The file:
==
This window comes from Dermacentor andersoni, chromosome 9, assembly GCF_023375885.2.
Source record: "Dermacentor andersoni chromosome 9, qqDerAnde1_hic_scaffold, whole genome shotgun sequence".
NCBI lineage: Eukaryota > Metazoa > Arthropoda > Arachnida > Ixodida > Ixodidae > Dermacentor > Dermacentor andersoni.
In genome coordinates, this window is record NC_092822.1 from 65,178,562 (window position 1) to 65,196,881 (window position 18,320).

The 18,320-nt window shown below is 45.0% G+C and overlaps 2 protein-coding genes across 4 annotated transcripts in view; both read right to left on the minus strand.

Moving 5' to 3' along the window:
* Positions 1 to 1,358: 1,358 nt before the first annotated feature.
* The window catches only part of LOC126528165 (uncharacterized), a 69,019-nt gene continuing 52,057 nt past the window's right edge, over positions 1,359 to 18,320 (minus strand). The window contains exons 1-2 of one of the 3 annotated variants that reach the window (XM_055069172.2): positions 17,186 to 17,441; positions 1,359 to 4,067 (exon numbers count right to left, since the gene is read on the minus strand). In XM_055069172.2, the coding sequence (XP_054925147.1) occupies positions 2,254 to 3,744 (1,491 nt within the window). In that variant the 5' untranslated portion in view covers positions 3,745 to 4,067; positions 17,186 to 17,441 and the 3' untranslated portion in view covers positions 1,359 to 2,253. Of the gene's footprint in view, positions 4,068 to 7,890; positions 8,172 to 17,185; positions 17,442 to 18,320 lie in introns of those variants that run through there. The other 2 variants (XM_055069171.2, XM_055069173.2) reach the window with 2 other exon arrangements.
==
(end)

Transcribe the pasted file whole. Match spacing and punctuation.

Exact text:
This window comes from Dermacentor andersoni, chromosome 9, assembly GCF_023375885.2.
Source record: "Dermacentor andersoni chromosome 9, qqDerAnde1_hic_scaffold, whole genome shotgun sequence".
NCBI lineage: Eukaryota > Metazoa > Arthropoda > Arachnida > Ixodida > Ixodidae > Dermacentor > Dermacentor andersoni.
In genome coordinates, this window is record NC_092822.1 from 65,178,562 (window position 1) to 65,196,881 (window position 18,320).

The 18,320-nt window shown below is 45.0% G+C and overlaps 2 protein-coding genes across 4 annotated transcripts in view; both read right to left on the minus strand.

Moving 5' to 3' along the window:
* Positions 1 to 1,358: 1,358 nt before the first annotated feature.
* The window catches only part of LOC126528165 (uncharacterized), a 69,019-nt gene continuing 52,057 nt past the window's right edge, over positions 1,359 to 18,320 (minus strand). The window contains exons 1-2 of one of the 3 annotated variants that reach the window (XM_055069172.2): positions 17,186 to 17,441; positions 1,359 to 4,067 (exon numbers count right to left, since the gene is read on the minus strand). In XM_055069172.2, the coding sequence (XP_054925147.1) occupies positions 2,254 to 3,744 (1,491 nt within the window). In that variant the 5' untranslated portion in view covers positions 3,745 to 4,067; positions 17,186 to 17,441 and the 3' untranslated portion in view covers positions 1,359 to 2,253. Of the gene's footprint in view, positions 4,068 to 7,890; positions 8,172 to 17,185; positions 17,442 to 18,320 lie in introns of those variants that run through there. The other 2 variants (XM_055069171.2, XM_055069173.2) reach the window with 2 other exon arrangements.